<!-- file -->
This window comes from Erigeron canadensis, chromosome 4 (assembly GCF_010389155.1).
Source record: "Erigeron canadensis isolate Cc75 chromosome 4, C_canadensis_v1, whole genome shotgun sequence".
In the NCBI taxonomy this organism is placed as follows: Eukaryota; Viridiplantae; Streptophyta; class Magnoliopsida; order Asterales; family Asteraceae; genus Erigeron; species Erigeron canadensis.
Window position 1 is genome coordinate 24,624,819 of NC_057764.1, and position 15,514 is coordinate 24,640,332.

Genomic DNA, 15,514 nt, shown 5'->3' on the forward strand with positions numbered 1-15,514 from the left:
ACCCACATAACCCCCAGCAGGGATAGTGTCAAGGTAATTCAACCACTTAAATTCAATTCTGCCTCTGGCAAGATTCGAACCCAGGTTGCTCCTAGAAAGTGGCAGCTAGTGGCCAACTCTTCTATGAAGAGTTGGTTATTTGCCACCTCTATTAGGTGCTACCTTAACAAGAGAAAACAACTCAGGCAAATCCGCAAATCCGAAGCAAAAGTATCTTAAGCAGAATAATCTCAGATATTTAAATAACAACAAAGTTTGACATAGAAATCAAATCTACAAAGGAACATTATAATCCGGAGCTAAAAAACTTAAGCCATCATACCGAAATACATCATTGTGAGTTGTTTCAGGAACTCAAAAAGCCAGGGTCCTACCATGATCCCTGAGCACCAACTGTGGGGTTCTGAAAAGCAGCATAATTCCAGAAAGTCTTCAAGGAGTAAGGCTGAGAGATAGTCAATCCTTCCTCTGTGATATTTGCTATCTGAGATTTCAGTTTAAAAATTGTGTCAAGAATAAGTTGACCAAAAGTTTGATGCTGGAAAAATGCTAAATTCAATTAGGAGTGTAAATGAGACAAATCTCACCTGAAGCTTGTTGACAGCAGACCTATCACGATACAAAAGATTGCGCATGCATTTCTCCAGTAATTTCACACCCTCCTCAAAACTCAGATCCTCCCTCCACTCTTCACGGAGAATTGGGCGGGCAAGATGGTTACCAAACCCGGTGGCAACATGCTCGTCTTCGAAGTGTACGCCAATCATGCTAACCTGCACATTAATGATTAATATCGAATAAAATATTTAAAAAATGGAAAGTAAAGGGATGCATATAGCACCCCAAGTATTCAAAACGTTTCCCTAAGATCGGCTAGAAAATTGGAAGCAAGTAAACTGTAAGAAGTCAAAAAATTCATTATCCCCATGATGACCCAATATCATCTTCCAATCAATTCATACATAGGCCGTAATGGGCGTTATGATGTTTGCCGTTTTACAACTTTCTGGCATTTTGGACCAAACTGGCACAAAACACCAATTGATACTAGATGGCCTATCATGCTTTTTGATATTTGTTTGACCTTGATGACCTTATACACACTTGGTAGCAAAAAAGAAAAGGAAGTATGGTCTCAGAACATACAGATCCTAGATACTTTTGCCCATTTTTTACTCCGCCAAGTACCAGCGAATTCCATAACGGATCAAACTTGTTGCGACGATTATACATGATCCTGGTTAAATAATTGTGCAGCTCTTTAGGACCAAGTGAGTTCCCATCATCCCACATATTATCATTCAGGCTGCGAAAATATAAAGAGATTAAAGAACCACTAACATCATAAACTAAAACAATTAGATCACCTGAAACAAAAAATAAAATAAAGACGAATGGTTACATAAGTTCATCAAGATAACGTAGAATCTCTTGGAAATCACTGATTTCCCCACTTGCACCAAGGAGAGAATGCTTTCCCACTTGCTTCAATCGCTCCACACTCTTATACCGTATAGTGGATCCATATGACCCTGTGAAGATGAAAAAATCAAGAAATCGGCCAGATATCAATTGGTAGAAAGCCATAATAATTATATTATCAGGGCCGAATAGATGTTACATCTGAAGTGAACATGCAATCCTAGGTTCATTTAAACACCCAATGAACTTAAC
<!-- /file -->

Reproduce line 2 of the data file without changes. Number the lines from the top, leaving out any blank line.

Source record: "Erigeron canadensis isolate Cc75 chromosome 4, C_canadensis_v1, whole genome shotgun sequence".